Map compiled with satellite data showing the extent of the auroral oval at midnight (CDT) tonight. Credit: NOAA

A stream of high-speed particles from a coronal hole on the sun is blowing by Earth tonight and causing an uptick in auroral activity across Canada. Some of that appears to be spilling into the northern U.S. at this hour, so keep an eye out for a green glow or low arcs spanning the north if your sky is clear. We’re cloudy here in Duluth, Minn. so no first-hand report.

Just for a taste, here’s a beautiful aurora photographed from Faskrudsfjordur in eastern Iceland on April 19, 2014. Credit and copyright: Jónína Guðrún Óskarsdóttir

Chance again tonight April 20-21 for northern lights

Very nice aurora north of Duluth about 10 p.m. Sunday night. The rays were intensely colorful in the camera but much paler to the eye. Credit: Bob King

There’s been some action on the aurora scene today. A coronal mass ejection from the sun blew by Earth this afternoon and sparked auroras over northern Scandinavia and other locations in northern Europe where it was dark at the time. There’s continues to be a fair chance for minor auroras over the northern U.S. tonight (Sun. April 20-21), so you may want to be on the lookout. Check the Ovation Aurora site to see the extent of the aurora in near real time.

Curious crossing of colors – tall pink rays in front of a low green arc.  Amazing! Credit: Bob King

UPDATE 1 a.m. April 21 — The northern lights made a decent showing over northern Minnesota between the end of twilight around 9:30 p.m. until about 10:45 p.m. Sunday night. Lots of slow-moving, “lazy” rays to 50 degrees across the north. Extremely colorful in the camera but pale pink-purple to the naked eye at best. Hope you got to see the show.

Occasional rays formed that glowed for many seconds at a time before fading away appeared in the northern sky. Credit: Bob King

Wow, that’s a lot of sunspots! Aurora in the forecast April 19-20

A very busy sun photographed early this morning with NASA’s Solar Dynamics Observatory. Sunspot region 2035 shot off a moderately strong M-class flare on April 16. NOAA forecasters predict a 60% chance for more flares today from one or more of the sunspot groups. Credit: NASA

I can’t recall seeing the sun this peppered with sunspots in a long time. Through the scope this morning I counted nine separate groups. No single spot or group stood out as unusually large, but the combined effect of seeing so many blemishes in one glance made an impression. I encourage you to point your telescope – suitably equipped with a safe solar filter of course – at the sun today to appreciate how fraught with magnetic activity our sun has become.

Each group marks a region on the sun’s shiny outer skin called the photosphere where magnetic energy is concentrated. Strong magnetic fields within a sunspot group quell the turbulent churning of the photosphere, chilling the region by several thousand degrees. Sunspots appear dark against the sun’s blazing disk because they’re cooler.

A powerful solar flare in sunspot region 2036 captured this morning around 8:30 a.m. CDT April 14 in extreme ultraviolet light by the Solar Dynamics Observatory. Credit: NASA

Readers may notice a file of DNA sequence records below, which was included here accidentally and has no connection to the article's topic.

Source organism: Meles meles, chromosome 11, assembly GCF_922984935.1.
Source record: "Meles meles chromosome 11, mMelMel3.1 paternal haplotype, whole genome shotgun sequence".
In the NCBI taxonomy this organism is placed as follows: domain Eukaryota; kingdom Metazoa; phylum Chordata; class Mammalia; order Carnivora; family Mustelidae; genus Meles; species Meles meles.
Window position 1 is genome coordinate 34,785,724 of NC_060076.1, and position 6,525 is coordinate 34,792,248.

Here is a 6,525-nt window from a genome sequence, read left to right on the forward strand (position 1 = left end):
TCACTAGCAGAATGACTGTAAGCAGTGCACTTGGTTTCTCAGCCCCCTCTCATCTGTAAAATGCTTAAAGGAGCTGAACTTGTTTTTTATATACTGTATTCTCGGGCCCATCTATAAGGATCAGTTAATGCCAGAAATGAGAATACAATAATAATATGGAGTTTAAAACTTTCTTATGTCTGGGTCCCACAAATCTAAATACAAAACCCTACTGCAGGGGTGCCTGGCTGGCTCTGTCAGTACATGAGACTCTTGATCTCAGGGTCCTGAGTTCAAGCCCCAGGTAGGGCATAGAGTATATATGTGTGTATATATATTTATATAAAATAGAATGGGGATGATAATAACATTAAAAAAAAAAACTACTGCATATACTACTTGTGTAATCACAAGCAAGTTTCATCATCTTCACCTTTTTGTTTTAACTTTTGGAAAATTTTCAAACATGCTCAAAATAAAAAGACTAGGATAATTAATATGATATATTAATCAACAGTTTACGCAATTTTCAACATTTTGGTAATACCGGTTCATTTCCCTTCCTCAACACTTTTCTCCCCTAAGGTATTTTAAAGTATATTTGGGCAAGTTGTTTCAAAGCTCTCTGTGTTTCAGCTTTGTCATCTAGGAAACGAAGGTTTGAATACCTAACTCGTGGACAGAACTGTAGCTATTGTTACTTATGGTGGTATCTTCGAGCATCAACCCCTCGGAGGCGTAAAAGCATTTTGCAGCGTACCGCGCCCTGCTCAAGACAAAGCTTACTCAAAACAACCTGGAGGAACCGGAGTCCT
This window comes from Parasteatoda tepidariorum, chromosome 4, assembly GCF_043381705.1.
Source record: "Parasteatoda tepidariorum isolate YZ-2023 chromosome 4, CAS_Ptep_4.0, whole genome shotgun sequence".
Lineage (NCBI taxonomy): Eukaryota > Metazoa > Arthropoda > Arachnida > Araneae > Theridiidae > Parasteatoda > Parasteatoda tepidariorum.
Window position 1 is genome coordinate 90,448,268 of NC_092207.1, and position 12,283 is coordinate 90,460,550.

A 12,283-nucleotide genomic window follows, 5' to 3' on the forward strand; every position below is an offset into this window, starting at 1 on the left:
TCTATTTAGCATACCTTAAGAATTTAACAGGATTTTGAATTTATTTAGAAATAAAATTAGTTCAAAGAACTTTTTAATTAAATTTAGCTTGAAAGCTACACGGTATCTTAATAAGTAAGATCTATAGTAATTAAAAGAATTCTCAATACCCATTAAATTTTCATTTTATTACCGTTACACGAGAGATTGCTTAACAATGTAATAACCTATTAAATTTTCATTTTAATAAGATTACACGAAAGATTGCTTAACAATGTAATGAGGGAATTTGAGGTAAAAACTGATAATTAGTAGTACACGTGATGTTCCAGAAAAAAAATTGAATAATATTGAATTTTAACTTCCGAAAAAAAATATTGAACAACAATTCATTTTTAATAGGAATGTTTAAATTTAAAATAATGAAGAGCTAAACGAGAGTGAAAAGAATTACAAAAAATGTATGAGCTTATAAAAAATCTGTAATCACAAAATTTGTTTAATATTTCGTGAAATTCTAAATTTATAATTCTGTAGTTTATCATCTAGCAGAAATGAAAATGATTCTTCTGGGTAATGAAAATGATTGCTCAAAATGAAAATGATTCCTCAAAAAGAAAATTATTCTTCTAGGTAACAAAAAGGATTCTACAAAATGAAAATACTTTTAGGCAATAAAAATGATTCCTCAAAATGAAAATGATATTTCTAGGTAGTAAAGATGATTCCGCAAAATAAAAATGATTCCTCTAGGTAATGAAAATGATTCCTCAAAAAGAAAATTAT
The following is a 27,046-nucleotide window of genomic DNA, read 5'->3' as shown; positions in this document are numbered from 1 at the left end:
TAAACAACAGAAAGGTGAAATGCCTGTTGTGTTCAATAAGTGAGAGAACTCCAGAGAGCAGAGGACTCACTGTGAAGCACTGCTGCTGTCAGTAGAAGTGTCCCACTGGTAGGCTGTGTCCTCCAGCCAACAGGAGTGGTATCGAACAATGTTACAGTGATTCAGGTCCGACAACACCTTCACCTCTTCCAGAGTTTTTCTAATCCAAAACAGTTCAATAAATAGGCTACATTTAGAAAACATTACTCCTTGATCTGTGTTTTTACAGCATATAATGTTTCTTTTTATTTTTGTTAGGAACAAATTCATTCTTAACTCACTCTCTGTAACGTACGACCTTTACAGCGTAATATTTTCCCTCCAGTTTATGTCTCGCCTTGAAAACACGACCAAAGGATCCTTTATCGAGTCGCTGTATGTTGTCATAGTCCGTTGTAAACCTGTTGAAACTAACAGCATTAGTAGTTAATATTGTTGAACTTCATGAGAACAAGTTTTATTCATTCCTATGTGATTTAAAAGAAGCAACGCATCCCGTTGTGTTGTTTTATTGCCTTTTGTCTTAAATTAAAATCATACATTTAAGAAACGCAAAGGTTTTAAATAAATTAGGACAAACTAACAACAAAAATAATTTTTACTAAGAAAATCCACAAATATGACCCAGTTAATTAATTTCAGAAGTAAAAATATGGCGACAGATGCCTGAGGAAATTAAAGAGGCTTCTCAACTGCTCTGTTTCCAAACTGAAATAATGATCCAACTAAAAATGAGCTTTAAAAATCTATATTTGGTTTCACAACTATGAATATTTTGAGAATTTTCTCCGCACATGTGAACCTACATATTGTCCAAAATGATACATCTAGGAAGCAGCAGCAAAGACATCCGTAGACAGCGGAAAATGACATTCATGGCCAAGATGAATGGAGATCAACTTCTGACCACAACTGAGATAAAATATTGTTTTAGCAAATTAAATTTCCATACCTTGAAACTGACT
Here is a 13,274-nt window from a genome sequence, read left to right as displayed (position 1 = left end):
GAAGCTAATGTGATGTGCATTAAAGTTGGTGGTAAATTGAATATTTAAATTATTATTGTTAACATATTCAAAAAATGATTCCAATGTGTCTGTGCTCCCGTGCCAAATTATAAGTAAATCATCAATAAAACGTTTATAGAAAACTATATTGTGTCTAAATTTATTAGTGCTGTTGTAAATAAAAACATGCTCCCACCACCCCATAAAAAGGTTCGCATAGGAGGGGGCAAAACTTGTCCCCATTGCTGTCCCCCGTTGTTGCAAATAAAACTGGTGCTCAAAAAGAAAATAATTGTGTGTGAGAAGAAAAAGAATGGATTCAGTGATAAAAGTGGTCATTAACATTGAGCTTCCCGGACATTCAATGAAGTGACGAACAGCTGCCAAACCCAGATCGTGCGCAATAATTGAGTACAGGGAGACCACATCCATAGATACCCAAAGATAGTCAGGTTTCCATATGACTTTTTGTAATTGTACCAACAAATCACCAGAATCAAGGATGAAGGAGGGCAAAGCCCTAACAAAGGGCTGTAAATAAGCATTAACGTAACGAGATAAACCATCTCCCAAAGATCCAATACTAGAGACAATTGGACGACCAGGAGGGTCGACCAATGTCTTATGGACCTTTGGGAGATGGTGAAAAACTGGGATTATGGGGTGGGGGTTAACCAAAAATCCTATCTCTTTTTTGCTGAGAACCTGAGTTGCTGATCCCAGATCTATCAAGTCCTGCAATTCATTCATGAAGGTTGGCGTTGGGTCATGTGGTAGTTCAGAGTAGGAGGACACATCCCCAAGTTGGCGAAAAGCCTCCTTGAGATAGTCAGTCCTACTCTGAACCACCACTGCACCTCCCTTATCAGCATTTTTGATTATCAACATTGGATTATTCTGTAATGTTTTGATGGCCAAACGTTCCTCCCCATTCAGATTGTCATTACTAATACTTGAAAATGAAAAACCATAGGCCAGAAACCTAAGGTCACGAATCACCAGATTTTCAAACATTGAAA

Energy stored in sunspots’ twisted magnetic fields can suddenly be released in violent, explosions called solar flares. Billions of tons of solar plasma – the sizzling mix of protons and electrons that composes the sun – are heated to millions of degrees during the explosion and rapidly accelerated into space. Radiation from radio waves to X-rays and gamma rays fan out at the speed of light. Fortunate for us, our atmosphere and planetary magnetic field protect us from most of what flares can dish out.

The powerful X4.9 solar flare of Feb. 25, 2014 recorded in six different wavelengths of ultraviolet light. Credit: NASA/SDO

Not everything though. Strong X-class flares can cause radio blackouts, damage satellite electronics and disrupt poorly protected power grids. They also can spark displays of northern lights. An M-class flare from sunspot region 2035 on April 16 may kick off auroras overnight Saturday April 19-20. NOAA forecasters predict a 25% chance of a minor auroral storm.

Video of February’s X4.9 flare shown in multiple wavelengths of light

Conditions are ideal if it comes to pass. Moonlight won’t be a problem and night temperatures are decidedly more pleasant than in February.

Auroras possible for northern U.S. overnight April 11-12

Aurora borealis shot on March 21, 2014 from Mt. Cleary outside of Fairbanks, Alaska with an 8mm fisheye lens. The Big Dipper is at top. Details: ISO 1600, 15-second exposure. Credit: John Chumack

While it’s mostly cloudy at my domicile, the sky above yours may be clear. If you live in the northern U.S. and southern Canada, take a look at the northern sky this early morning April 12. There’s a decent chance you might see the aurora borealis.

The Kp index shot up to “5″ or moderate storm Friday evening when the interplanetary magnetic field bundled up in the sun’s wind took a sharp dip southward. This usually allows the sun’s charged particles to enter Earth’s magnetic domain and spiral down into the upper atmosphere to spark auroras.

The auroral oval sags southward around midnight April 12 in this view based on satellite photos indicating some aurora could be visible in the northern U.S. in the early morning hours Saturday April 12. Credit: NOAA

Both the Ovation Auroral oval map and the POES satellite map of the auroral oval – that band of aurora around either pole – show it spreading southward with the visibility line crossing into northern Minn. and North Dakota.

Time lapse aurora near Fairbanks, AK. on March 26, 2014

There’s no guarantee activity will continue through the early morning hours but as of 1 a.m today (April 12) things look promising. We do have a moon tonight which could hamper viewing of faint auroras, but it’s no match for moderate to strong displays.

No matter what, it’s worth a look if you happen to be up late. Beleaguered by clouds like me? You can still enjoy this sweet video of northern lights made by Ohio astrophotographer John Chumack.